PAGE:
Tranquility. That pretty much sums up what they're looking for. Gaming means a lot of different things to different people. It might mean a card room, for example. Card rooms, legalized gambling, are horrible for communities, attract crime and desperate people and generate trouble. Gaming means gambling to most.
Gaming can also mean an arcade, especially if you have an older landlord. Arcades were often associated with selling drugs, juvenile delinquency, and hooliganism (again, if they're older). Imagine teenagers on bicycles littering the parking lot and painting graffiti on the wall. Damn vidya games.
With gaming comes consumption of alcohol, and if you've applied for your proper permits so you're zoned for "public assembly," they might see you as a social club which would include alcohol consumption. Our current building permit approval was very clear we were not going to sell alcohol on the premises.
What I recommend is you stress the community focused, family friendly nature of your business. If you're going to sell board games, make that a focus, even if it's 10% of your sales. People don't quite understand how you'll sell enough of them, but they know what they are. If you lead with Magic: The Gathering and Dungeons & Dragons, because that's where the money is, you'll alienate people and possibly bring up their prejudices. Focus on family games and educational value in your presentation.
That also leads to age and gender issues. Show that the demographics of the game trade are primarily men in their 20's, not teenagers. Stress that half the people that buy board games are women and that women make up the majority of family purchasing decisions, and you'll be creating a store catering to them.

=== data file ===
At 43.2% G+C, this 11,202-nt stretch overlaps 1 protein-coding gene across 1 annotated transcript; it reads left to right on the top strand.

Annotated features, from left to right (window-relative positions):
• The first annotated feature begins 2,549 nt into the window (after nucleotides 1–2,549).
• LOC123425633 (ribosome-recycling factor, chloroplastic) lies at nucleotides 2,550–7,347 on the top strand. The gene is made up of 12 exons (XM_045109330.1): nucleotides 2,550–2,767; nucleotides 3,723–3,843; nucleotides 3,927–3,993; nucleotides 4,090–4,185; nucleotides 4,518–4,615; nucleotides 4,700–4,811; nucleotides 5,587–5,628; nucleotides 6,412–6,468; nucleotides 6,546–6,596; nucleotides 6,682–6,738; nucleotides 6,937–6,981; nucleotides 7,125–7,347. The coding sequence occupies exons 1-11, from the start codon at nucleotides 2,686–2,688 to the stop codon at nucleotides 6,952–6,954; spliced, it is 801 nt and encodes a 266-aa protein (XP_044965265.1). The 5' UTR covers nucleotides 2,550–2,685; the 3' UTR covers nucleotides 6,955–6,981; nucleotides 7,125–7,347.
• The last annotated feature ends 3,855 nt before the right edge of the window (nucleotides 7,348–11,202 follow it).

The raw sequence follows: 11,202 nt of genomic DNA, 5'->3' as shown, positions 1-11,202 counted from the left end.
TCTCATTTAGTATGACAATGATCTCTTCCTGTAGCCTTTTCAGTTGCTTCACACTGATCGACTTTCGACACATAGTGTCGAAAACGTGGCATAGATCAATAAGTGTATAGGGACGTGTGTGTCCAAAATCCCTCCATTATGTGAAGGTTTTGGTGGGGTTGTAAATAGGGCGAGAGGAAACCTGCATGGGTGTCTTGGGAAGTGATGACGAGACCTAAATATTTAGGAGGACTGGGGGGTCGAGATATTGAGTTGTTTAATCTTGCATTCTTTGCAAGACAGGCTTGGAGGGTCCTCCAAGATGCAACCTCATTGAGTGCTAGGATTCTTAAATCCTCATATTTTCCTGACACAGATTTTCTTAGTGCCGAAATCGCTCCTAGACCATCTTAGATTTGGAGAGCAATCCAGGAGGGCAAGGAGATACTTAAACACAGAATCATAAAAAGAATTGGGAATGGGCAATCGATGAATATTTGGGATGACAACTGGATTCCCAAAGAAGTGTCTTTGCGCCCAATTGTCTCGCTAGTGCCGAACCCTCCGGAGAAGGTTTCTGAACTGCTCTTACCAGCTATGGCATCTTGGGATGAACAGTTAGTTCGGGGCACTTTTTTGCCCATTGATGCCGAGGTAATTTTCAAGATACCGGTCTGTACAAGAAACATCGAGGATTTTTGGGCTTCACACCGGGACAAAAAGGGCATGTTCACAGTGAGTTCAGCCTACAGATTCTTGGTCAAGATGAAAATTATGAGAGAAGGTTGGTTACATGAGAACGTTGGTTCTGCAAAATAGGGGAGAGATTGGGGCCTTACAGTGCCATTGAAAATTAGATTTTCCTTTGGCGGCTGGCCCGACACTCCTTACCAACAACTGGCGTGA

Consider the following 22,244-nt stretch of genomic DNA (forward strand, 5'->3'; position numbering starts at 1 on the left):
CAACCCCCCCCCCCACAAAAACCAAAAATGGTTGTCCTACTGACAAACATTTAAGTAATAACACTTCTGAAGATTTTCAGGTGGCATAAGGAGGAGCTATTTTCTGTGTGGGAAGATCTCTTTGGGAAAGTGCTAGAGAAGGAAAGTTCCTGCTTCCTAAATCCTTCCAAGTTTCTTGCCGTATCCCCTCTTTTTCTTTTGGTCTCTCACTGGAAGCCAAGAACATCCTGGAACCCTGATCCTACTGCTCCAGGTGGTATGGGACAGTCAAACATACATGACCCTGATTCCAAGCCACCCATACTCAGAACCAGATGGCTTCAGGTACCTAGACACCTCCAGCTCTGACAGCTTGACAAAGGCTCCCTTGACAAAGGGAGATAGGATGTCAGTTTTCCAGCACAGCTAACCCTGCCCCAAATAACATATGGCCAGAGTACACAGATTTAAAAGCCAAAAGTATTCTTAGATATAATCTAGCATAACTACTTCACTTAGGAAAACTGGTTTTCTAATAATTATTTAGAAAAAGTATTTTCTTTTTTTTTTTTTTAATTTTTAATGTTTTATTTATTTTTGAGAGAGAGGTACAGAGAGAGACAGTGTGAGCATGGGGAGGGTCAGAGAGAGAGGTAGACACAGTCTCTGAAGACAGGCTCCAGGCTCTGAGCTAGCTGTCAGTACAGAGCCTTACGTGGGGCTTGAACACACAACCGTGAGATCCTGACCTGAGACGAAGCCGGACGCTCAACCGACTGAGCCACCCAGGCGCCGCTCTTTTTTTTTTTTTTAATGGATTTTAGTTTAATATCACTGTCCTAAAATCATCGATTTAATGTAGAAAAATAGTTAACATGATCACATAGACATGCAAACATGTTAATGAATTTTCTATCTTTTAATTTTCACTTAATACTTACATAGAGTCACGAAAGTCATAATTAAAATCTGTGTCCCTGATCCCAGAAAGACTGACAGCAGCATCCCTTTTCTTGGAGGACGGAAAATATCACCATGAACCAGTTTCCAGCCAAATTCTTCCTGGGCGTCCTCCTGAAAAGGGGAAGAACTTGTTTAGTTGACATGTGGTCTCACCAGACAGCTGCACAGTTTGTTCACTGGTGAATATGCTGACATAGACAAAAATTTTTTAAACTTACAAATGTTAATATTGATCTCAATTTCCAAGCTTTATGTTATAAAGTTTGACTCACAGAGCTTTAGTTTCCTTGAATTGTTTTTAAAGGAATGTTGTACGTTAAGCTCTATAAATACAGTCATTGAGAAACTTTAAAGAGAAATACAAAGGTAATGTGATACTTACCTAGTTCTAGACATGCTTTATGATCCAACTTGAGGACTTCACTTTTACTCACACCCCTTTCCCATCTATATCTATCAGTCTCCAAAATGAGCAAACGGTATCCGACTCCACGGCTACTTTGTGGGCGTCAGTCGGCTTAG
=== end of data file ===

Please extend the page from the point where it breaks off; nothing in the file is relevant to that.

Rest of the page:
Just about every game in a game store has an age range on it, and they all range from 6-14 years of age. They wouldn't be wrong in concluding that your customer base will comprise of a bunch of marauding 6-14 year olds, riding their bikes, graffitiing the parking lot and leaving Yugioh wrapper everywhere (that last one is probably true). Show that you're family friendly and you cater to intelligent adults with disposable income.
Finally. Understand your tables and charts, your ROI, your break even analysis, the difference between gross and net and net gross. Know your expenses like the back of your hand. Research the heck out of your expenses. Your sales projections are already made up, fairy tale numbers. Nail your expenses and you won't look foolish. I honestly had just a sliver of understanding of many of these things when I started, but that extra research ensured later success. Anyone looking at your plan will see that.
One more thing. They're going to compare you to local game stores. If those stores are bad, you should distance yourself from them in advance. If there are good stores around, tell them how you plan to be a local version of that store. If there aren't any good stores around, include aspirational photos from stores across the country, showing the great things you hope to do in your location.